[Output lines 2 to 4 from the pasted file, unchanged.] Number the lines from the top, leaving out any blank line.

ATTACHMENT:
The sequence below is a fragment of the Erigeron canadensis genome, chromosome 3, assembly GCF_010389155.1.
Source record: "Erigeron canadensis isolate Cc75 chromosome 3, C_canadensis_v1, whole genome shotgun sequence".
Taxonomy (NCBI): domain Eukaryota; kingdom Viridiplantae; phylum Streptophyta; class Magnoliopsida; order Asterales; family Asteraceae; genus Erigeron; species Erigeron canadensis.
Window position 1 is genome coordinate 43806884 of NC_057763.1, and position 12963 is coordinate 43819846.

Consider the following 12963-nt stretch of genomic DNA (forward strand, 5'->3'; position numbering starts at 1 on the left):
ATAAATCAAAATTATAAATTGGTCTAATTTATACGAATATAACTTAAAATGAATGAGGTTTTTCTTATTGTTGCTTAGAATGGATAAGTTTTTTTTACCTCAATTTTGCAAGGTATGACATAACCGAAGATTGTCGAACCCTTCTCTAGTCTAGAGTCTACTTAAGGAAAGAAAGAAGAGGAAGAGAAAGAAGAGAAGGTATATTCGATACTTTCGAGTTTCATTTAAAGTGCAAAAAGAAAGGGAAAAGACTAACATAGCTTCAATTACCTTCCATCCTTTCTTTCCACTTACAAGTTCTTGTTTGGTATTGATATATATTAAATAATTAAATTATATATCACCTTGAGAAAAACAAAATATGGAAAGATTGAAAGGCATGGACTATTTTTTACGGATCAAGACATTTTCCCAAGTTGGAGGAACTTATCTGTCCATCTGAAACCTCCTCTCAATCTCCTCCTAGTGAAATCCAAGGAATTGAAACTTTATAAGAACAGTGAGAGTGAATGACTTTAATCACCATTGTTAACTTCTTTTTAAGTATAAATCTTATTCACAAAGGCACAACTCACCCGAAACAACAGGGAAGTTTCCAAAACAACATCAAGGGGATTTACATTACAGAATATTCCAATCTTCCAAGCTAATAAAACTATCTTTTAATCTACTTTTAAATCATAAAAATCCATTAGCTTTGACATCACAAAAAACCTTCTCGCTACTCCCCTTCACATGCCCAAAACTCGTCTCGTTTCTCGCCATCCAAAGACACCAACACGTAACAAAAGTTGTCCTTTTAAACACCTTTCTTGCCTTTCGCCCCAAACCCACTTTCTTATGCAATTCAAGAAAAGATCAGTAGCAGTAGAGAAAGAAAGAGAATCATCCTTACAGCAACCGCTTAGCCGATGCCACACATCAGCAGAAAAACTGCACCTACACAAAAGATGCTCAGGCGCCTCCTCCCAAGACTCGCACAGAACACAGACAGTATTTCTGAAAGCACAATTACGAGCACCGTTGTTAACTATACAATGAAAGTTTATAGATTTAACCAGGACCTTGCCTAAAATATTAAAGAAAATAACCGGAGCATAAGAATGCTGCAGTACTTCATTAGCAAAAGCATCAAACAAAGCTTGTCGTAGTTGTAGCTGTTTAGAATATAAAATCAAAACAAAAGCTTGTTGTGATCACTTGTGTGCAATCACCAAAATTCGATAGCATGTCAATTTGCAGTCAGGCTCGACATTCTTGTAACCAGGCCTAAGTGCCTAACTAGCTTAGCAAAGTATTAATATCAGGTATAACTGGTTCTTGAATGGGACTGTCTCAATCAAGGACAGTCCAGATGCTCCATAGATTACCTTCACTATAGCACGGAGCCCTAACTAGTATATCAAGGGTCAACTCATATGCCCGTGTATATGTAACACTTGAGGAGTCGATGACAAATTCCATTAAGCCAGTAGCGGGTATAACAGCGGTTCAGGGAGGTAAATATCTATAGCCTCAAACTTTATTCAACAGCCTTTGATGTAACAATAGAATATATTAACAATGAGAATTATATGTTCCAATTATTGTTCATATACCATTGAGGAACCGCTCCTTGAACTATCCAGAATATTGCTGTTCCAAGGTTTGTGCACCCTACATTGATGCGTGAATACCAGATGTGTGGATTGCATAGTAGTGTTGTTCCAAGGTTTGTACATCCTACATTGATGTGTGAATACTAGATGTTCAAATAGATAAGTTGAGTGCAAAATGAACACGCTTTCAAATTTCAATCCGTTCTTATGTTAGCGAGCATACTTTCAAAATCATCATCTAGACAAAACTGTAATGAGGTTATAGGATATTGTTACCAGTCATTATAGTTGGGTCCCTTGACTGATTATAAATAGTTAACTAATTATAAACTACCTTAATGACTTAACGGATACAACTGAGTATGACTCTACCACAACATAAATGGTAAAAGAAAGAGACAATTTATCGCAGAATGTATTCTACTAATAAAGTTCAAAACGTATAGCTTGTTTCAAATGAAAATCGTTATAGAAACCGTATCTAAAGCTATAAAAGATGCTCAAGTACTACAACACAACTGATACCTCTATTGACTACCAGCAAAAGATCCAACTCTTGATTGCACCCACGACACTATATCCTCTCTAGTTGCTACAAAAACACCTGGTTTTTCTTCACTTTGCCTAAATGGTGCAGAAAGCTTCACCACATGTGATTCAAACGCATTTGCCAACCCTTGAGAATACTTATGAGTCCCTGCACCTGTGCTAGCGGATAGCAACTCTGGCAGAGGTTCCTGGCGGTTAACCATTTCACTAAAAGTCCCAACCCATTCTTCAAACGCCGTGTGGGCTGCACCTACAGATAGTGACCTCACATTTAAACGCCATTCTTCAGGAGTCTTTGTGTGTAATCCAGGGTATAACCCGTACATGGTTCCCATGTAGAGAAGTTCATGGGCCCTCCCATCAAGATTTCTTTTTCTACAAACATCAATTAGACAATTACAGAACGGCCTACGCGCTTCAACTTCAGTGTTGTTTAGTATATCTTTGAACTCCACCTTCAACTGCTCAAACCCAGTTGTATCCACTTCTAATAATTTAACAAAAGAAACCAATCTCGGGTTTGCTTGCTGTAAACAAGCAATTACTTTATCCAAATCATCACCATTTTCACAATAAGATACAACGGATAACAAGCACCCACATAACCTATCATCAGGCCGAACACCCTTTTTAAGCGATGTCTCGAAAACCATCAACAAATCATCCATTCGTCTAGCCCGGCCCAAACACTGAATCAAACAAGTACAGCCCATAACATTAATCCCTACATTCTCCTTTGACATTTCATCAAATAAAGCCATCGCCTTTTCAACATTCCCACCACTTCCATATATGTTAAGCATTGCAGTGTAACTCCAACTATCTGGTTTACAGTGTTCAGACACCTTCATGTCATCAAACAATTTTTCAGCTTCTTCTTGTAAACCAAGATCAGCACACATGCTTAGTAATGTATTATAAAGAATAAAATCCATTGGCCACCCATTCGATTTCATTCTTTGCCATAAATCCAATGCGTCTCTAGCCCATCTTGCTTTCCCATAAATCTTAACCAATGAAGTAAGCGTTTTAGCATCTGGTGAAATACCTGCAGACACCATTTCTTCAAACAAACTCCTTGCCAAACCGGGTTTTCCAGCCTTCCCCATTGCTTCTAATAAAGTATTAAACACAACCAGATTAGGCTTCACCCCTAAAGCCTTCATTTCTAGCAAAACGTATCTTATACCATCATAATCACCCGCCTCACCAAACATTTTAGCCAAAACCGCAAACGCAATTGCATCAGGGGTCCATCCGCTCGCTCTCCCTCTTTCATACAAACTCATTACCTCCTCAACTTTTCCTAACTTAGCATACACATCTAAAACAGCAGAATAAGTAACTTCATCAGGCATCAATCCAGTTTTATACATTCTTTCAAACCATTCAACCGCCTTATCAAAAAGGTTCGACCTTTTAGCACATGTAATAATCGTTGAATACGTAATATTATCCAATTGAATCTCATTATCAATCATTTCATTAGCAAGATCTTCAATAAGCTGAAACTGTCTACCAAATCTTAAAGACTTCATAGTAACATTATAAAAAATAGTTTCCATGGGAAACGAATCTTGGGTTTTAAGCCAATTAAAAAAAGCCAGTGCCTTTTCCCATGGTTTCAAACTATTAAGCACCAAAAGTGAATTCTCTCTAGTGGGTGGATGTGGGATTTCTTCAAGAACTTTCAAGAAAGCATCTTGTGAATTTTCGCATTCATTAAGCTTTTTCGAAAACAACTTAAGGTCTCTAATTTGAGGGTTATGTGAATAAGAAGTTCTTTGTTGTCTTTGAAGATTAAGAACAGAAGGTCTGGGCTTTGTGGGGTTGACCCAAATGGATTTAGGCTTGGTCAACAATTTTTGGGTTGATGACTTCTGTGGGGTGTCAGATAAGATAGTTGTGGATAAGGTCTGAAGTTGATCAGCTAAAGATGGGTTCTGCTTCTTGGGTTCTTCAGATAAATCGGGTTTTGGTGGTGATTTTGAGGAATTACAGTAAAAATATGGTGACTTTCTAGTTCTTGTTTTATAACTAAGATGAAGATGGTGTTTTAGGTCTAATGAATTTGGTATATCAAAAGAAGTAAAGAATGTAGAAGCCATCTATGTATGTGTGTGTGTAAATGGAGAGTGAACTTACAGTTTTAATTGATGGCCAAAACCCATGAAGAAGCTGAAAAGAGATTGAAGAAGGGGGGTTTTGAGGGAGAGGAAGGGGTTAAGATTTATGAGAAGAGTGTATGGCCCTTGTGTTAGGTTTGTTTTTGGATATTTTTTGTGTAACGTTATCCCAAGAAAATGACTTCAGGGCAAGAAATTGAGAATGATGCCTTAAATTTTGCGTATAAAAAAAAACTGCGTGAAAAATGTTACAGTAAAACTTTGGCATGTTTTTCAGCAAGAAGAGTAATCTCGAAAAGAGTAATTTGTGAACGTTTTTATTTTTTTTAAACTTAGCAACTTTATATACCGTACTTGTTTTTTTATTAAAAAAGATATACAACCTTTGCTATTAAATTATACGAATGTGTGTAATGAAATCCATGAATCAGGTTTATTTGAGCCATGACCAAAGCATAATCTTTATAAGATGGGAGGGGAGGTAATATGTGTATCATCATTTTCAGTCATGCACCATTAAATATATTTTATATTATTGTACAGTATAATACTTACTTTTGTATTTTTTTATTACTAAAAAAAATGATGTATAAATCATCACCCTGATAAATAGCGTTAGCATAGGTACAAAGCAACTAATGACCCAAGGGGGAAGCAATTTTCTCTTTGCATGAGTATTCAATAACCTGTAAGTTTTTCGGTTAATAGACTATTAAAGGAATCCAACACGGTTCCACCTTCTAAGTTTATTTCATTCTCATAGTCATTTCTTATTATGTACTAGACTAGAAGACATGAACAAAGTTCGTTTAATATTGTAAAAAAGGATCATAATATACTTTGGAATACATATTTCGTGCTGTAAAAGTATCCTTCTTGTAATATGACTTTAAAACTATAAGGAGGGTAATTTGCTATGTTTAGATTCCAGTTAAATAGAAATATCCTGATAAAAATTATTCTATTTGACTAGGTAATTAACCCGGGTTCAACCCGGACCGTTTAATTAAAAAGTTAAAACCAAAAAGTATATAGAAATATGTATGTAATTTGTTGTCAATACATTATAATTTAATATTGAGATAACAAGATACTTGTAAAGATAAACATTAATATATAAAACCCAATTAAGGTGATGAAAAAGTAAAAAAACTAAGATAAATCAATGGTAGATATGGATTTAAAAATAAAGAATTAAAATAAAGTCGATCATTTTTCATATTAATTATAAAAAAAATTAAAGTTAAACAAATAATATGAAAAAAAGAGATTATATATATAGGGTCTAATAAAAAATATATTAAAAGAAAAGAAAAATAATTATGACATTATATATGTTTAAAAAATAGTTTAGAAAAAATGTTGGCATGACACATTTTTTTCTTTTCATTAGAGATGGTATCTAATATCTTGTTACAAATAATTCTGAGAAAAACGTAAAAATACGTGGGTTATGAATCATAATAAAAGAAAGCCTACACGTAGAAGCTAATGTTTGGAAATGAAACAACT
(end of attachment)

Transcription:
Source record: "Erigeron canadensis isolate Cc75 chromosome 3, C_canadensis_v1, whole genome shotgun sequence".
Taxonomy (NCBI): domain Eukaryota; kingdom Viridiplantae; phylum Streptophyta; class Magnoliopsida; order Asterales; family Asteraceae; genus Erigeron; species Erigeron canadensis.
Window position 1 is genome coordinate 43806884 of NC_057763.1, and position 12963 is coordinate 43819846.